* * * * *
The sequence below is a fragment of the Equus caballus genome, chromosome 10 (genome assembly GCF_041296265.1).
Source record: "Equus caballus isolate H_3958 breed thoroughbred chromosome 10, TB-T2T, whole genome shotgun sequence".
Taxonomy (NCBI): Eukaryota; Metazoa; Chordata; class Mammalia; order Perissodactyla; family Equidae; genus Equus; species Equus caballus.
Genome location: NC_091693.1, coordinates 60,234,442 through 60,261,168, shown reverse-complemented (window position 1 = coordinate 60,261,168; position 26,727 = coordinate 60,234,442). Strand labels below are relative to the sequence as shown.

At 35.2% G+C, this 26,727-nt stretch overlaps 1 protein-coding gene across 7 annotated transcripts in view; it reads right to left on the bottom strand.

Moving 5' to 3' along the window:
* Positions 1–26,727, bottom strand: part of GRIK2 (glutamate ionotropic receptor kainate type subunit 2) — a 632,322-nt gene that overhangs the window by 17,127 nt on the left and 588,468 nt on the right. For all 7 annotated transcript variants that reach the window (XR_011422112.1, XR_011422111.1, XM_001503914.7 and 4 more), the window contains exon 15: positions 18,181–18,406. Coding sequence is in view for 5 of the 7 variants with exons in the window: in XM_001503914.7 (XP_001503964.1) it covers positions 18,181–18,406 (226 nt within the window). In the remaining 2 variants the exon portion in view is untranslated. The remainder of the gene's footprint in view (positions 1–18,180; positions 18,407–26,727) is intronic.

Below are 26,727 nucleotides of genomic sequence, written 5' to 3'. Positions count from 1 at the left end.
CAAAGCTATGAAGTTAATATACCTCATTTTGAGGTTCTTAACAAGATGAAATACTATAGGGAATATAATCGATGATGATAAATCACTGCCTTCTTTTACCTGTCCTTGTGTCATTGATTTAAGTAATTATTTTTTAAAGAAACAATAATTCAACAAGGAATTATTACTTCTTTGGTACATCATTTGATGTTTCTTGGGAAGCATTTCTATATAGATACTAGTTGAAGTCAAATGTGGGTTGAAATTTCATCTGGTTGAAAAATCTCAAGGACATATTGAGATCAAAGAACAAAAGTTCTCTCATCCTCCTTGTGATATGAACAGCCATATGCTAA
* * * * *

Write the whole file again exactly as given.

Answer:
The sequence below is a fragment of the Equus caballus genome, chromosome 10 (genome assembly GCF_041296265.1).
Source record: "Equus caballus isolate H_3958 breed thoroughbred chromosome 10, TB-T2T, whole genome shotgun sequence".
Taxonomy (NCBI): Eukaryota; Metazoa; Chordata; class Mammalia; order Perissodactyla; family Equidae; genus Equus; species Equus caballus.
Genome location: NC_091693.1, coordinates 60,234,442 through 60,261,168, shown reverse-complemented (window position 1 = coordinate 60,261,168; position 26,727 = coordinate 60,234,442). Strand labels below are relative to the sequence as shown.

At 35.2% G+C, this 26,727-nt stretch overlaps 1 protein-coding gene across 7 annotated transcripts in view; it reads right to left on the bottom strand.

Moving 5' to 3' along the window:
* Positions 1–26,727, bottom strand: part of GRIK2 (glutamate ionotropic receptor kainate type subunit 2) — a 632,322-nt gene that overhangs the window by 17,127 nt on the left and 588,468 nt on the right. For all 7 annotated transcript variants that reach the window (XR_011422112.1, XR_011422111.1, XM_001503914.7 and 4 more), the window contains exon 15: positions 18,181–18,406. Coding sequence is in view for 5 of the 7 variants with exons in the window: in XM_001503914.7 (XP_001503964.1) it covers positions 18,181–18,406 (226 nt within the window). In the remaining 2 variants the exon portion in view is untranslated. The remainder of the gene's footprint in view (positions 1–18,180; positions 18,407–26,727) is intronic.

Below are 26,727 nucleotides of genomic sequence, written 5' to 3'. Positions count from 1 at the left end.
CAAAGCTATGAAGTTAATATACCTCATTTTGAGGTTCTTAACAAGATGAAATACTATAGGGAATATAATCGATGATGATAAATCACTGCCTTCTTTTACCTGTCCTTGTGTCATTGATTTAAGTAATTATTTTTTAAAGAAACAATAATTCAACAAGGAATTATTACTTCTTTGGTACATCATTTGATGTTTCTTGGGAAGCATTTCTATATAGATACTAGTTGAAGTCAAATGTGGGTTGAAATTTCATCTGGTTGAAAAATCTCAAGGACATATTGAGATCAAAGAACAAAAGTTCTCTCATCCTCCTTGTGATATGAACAGCCATATGCTAA